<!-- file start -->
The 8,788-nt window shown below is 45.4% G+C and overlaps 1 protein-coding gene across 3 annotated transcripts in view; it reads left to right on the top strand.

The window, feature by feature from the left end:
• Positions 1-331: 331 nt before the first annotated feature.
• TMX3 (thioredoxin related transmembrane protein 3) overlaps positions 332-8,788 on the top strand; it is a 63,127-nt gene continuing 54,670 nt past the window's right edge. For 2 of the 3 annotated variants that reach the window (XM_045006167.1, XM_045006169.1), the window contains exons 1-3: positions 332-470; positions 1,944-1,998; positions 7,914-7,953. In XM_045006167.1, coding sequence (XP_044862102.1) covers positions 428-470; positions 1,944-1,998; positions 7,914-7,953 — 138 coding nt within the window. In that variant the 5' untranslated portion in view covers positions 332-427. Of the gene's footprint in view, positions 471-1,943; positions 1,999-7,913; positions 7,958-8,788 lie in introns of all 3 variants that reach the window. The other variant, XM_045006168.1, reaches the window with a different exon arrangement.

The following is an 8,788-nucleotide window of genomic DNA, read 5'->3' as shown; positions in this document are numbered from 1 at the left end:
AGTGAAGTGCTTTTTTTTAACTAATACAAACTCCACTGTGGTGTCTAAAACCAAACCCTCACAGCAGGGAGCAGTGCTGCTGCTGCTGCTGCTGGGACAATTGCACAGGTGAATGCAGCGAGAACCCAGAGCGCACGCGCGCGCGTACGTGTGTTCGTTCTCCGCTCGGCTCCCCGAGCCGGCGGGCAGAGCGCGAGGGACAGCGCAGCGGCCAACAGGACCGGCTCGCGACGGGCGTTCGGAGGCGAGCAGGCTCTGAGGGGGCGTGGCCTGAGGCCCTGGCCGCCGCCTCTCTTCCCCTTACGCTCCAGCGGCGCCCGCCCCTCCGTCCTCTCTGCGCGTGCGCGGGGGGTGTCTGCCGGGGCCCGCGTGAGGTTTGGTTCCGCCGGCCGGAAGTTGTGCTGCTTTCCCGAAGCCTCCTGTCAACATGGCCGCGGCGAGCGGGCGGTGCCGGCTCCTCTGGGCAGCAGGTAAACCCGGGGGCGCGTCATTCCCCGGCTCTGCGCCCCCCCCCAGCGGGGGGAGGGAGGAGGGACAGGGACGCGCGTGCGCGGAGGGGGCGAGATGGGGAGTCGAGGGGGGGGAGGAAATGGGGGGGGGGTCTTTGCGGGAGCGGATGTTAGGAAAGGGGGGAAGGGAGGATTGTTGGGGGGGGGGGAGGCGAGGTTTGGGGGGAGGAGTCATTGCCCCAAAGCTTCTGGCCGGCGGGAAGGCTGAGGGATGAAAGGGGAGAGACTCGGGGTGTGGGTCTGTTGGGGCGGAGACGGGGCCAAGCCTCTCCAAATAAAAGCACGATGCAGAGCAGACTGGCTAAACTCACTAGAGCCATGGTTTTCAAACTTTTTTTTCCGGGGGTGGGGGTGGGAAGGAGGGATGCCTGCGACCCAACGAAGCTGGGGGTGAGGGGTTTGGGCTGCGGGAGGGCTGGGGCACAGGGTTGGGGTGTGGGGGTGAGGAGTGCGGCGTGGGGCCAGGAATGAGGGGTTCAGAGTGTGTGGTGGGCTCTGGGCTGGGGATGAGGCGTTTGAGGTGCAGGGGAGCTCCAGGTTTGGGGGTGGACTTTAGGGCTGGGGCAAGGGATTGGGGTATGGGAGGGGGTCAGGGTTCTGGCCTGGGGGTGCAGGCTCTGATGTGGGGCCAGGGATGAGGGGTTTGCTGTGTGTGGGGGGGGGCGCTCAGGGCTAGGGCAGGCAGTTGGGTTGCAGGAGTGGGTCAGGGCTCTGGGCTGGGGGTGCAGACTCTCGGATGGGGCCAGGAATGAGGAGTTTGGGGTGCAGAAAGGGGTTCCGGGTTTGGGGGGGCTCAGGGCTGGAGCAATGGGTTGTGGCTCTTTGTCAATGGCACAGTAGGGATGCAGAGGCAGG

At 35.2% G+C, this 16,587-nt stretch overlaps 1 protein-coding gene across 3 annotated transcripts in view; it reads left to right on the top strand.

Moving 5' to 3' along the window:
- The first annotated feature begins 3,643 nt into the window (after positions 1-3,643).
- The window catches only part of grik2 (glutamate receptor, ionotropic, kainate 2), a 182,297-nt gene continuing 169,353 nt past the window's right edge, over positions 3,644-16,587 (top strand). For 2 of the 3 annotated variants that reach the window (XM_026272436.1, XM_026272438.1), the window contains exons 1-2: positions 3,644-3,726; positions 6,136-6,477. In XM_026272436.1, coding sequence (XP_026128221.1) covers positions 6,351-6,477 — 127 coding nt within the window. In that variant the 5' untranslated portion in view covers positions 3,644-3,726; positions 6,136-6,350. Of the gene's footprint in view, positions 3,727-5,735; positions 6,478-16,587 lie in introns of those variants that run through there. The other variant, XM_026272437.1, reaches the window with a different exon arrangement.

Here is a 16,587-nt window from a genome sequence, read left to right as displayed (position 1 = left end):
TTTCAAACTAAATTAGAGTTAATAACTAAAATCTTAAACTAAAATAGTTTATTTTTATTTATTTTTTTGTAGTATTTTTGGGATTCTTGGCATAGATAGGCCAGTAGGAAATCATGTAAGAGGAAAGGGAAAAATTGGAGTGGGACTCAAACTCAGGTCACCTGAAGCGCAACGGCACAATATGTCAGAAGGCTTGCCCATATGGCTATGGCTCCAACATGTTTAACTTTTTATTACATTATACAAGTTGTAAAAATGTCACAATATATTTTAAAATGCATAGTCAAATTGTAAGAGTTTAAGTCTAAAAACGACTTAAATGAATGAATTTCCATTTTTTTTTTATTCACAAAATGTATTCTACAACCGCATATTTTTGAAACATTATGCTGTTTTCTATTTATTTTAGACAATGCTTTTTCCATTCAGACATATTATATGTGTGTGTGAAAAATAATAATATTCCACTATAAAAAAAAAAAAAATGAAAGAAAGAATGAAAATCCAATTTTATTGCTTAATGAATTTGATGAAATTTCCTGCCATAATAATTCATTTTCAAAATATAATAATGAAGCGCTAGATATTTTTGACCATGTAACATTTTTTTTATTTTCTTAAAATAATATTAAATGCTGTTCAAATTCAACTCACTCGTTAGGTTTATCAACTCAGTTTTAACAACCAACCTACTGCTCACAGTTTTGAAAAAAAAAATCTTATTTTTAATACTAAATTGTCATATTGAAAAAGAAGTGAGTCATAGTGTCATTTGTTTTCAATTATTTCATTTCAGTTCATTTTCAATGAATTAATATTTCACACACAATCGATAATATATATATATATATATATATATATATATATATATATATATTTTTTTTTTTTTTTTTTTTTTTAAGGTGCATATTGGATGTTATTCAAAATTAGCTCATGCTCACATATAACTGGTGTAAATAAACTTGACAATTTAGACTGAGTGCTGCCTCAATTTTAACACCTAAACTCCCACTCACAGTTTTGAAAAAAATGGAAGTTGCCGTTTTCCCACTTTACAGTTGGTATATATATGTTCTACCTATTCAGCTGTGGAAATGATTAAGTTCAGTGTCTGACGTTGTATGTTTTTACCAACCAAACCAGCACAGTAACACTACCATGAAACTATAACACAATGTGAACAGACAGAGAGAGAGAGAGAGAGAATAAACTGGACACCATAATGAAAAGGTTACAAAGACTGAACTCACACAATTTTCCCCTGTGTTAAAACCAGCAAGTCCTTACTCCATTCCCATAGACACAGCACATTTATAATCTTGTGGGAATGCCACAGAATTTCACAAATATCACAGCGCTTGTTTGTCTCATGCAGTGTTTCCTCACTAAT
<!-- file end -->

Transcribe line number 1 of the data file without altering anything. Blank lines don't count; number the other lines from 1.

The 8,788-nt window shown below is 45.4% G+C and overlaps 1 protein-coding gene across 3 annotated transcripts in view; it reads left to right on the top strand.